(1) Berdych d. (3) Monfils, 6/2 4/6 6/3
Discounting Queens – which makes green hay the week after Roland Garros, owing to a perfect storm of prestige and a cruelly short grass season – no tournament placed directly after a major deserves a final as good as the one played in Montpellier today, between Tomas Berdych and Gael Monfils. Zagreb was closer to the usual mark, where a vastly more experienced and bearded Mikhail Youzhny saw off an overwhelmed first time finalist. However, regardless of location, being European indoor tournaments there was only one possible outcome: beaming figures hoisting trophies that resemble low-budget set-dressing, awash in the kind of light that makes winter tennis possible but deprives human skin of its essential flesh-tones. This was frankly a blow for Berdych, whose creators are justifiably proud of their pioneering work in epidermal synthesis.
I have already outlined how Montpellier contrived to assemble so impressive a draw, despite commencing just hours after the Australian Open wrapped up. Favourable geography enabled a strong French contingent, and in Tsonga’s absence Gael Monfils proved to be the strongest of those. Meanwhile, a near-run quarterfinal loss in Melbourne secured Berdych’s appearance. Thus rested and repaired, he was untouchable in taking down his half of the draw, including a semifinal victory over Philip Kohlschreiber in with the Czech failed to drop a point on first serve. By contrast, Monfils barely scraped through, saving a match point in beating Gilles Simon. On form alone, Berdych was today’s heavy favourite. Notwithstanding that both players boasted losing records in finals, few can realistically match Monfils in this department. He is infinitely virtuosic when it comes to blowing title matches. Balanced against this was the putative home-court advantage, although this sometimes only inspires Monfils to attain more ecstatic heights of showmanship.
Initially, it didn’t inspire him to much at all. Camped on the slick pink paddock beyond the baseline, and faced with an aggressive and experienced top ten player, Monfils wisely opted for a restrained and enervated approach, which enabled him to fall behind immediately. This brilliant tactic also worked to take the crowd out of the mix, which further emboldened Berdych, who set about smashing the ball into the corners unimpeded. With the atmosphere drained from the complex, the top seed went about his task with devastating and silent efficiency. A doggedly upbeat soundtrack at the sit-downs – featuring Black Betty and Blur’s Song No.2 – did little to enliven proceedings. Berdych broke again to take the set. Monfils had managed to win just 20% on second serves. The belief, cherished in some quarters, that fast surfaces unduly favour the server seemed shot, although we must bear in mind that conventional wisdom counts for little with Monfils.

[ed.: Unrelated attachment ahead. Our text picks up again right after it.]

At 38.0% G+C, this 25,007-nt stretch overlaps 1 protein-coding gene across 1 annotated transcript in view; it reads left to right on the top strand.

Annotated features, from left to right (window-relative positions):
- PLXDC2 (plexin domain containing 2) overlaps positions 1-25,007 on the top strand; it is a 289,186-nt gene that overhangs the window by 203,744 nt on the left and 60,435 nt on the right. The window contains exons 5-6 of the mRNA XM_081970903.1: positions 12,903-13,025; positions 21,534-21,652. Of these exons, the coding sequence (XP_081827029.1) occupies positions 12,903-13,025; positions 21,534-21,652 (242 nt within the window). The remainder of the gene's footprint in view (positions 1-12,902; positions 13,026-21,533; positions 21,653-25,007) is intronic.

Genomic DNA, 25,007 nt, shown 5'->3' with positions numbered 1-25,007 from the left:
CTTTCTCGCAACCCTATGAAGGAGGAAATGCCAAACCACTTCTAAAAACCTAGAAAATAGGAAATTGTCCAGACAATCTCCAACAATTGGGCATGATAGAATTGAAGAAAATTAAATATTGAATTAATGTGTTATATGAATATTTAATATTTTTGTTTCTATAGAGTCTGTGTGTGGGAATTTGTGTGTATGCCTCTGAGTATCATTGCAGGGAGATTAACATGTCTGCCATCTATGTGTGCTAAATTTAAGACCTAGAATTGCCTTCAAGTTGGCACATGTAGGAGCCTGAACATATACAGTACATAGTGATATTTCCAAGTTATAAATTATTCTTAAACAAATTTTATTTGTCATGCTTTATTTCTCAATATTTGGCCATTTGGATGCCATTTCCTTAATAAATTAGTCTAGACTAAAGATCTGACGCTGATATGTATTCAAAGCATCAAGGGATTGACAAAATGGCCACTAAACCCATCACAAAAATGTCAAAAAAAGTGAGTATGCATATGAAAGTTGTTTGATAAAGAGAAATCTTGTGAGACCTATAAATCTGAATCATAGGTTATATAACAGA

There was no good reason to believe Berdych wouldn’t be able to sustain his imposing level, since he had all week. Monfils’ fighting hold at the beginning of the second set was thus vital, if not pivotal. He was still holding on, but less grimly. Somehow Monfils broke Berdych, exploiting the Czech’s poorest service game in a week and a half, and served out the second. The Frenchman seemed to be gaining strength, defying history, form, statistics, expectations and intuition. That’s a lot of defiance to maintain, and it turned out to be too much. He double-faulted to gift away the crucial break. In the end, I suppose character really is destiny. You don’t achieve a 4-13 record in final by transcending type.
The upside, if he chooses to see it, is that Monfils now has the complete set of Montpellier trophies, which might conceivably create storage issues. I suppose they could double as jelly bean platters at a pinch. They’ve also been overhauled since the tournament was last staged in 2010. The latest iterations look like the old ones have been messily devouring a test-pattern. You can’t buy that kind of workmanship, at least not without frequenting high-school craft fairs.
(3) Youzhny d. Lacko, 6/2 6/3
Last November, Mikhail Youzhny earned his PhD from the University of Moscow. The Colonel is now a doctor. Since graduating he has clearly devoted considerable effort to cultivating a student beard of lush and special magnificence. There is some kind of irony here, although it probably doesn’t exceed the bounds of a classic Yakov Smirnoff formulation. Nevertheless, said facial hair proved unstoppable in today’s Zagreb final, even for the comically-named but otherwise dashing Lukas Lacko.
En route to the final – his first at tour level – Lacko had taken down enough seeds that it could technically be termed a ‘spree’, although admittedly unlike Montpellier the Zagreb field was not strong. Sadly, he had no answer for Youzhny today. Lacko insisted he hadn’t been nervous, which was commendable of him, if not particularly convincing. He’d certainly looked nervous, and it is wholly understandable that he would be. It cannot have been calming seeing that bristling growth on his opponent’s face. He was a boy facing a man.
Youzhny, however, looked like a former top ten player rediscovering some of his best form, which as a fan was enormously heartening to see. This is his eighth career title, and first since October 2010. He also teamed up with Marcos Baghdatis to claim his ninth doubles title. It was a good day to be bearded.